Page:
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“Material” cooperation on the other hand, might be, depending upon whether it is immediate or mediate. The former is never licit, but the latter might be, depending upon whether it is proximate or remote and has proper proportionality or not. Even if all hurdles are cleared and the cooperation is otherwise licit, if it could cause scandal (another theological principle with its own set of rules), then it becomes illicit. This is complicated stuff.

How do the actions required of Mother Angelica by the accommodation hold up under this intricate analysis? Not well, according to 1,500 years of church doctrine. Will five justices agree? Can they possibly disagree, without pretending to be a religious tribunal?

The court can avoid this thorny question altogether by looking at the simpler question on the other side of the equation: Is the accommodation the least restrictive means the government can find to accomplish its goal, or is there another way to give out free birth control and abortion-drug coverage?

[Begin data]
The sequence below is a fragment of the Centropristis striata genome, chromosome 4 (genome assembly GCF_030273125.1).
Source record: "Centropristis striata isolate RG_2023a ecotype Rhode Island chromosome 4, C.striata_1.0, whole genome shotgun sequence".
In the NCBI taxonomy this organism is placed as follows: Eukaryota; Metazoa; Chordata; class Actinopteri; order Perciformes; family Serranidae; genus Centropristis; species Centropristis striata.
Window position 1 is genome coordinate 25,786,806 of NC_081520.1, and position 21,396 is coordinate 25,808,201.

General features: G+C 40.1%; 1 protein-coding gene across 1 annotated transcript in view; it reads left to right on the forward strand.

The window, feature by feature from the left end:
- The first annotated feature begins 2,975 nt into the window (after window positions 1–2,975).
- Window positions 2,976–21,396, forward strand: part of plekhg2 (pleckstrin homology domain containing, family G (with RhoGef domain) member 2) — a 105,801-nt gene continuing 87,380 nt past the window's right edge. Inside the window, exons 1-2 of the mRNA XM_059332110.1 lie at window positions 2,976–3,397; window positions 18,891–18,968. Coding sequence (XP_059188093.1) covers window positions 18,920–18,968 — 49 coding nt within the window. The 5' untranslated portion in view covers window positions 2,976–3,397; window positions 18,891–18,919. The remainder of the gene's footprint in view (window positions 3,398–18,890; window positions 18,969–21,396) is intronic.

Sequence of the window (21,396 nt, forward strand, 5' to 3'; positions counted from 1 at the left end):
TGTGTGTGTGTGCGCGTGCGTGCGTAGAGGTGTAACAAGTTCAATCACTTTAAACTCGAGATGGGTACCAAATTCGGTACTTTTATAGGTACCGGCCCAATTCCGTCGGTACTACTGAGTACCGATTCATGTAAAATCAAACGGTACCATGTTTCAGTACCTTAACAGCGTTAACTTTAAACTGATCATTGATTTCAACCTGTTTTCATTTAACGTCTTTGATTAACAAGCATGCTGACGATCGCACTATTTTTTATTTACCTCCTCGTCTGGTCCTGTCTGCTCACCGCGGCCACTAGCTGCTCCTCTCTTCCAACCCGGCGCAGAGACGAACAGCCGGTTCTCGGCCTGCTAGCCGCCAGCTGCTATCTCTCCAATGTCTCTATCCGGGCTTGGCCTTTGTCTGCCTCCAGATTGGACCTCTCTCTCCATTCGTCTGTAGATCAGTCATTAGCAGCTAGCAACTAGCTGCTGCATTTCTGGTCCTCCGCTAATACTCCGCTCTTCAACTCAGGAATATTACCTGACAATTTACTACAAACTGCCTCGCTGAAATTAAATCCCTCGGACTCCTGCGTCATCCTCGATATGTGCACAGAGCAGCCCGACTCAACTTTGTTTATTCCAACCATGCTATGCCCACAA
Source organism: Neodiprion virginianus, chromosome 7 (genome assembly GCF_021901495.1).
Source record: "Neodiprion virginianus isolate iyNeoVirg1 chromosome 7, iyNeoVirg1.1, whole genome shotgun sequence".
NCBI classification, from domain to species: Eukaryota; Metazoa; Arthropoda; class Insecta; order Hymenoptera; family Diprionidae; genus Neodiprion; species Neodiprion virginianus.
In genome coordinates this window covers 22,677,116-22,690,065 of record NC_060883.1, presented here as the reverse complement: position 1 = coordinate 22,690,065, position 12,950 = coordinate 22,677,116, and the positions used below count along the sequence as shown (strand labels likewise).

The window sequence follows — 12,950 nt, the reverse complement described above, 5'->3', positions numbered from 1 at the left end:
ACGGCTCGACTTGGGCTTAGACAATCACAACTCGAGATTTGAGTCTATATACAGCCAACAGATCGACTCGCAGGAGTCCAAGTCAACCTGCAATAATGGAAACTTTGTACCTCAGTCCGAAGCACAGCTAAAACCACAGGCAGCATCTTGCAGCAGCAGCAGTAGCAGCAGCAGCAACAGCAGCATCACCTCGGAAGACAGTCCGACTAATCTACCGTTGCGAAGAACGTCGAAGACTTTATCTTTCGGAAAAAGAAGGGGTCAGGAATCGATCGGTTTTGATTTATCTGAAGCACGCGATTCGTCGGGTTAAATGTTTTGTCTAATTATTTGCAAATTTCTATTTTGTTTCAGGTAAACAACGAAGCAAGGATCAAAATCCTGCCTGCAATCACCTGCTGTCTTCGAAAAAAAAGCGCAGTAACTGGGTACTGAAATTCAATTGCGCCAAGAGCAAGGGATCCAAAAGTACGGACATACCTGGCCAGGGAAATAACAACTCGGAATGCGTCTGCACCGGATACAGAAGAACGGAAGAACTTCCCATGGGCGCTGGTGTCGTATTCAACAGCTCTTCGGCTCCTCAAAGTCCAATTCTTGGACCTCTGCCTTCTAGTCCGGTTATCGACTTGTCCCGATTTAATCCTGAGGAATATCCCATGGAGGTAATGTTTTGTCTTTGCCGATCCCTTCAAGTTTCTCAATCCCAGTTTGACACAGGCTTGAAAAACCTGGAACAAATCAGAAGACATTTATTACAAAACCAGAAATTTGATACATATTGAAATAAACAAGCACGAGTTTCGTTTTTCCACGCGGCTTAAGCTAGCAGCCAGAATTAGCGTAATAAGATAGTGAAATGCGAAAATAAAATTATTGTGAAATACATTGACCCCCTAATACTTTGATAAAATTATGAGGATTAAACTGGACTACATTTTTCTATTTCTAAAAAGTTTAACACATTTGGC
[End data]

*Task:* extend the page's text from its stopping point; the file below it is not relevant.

In fact, there is another way: Direct government provision of (or reimbursement for) the contraception insurance. The administration has granted an outright exemption for religious nonprofit churches. It could exempt religious nonprofit schools and soup kitchens, too. (Isn’t the church exemption a tacit admission that the accommodation is not really enough to protect objections of conscience?)

The Supreme Court has upheld a right to contraception and abortion, but never the right to get them for free, especially from religious organizations or private institutions. Making them free is a White House project that the White House should pay for.

Leave Mother Angelica out of it.

Cathy Cleaver Ruse is senior legal fellow at Family Research Council, where Travis Weber is director of the Center for Religious Liberty.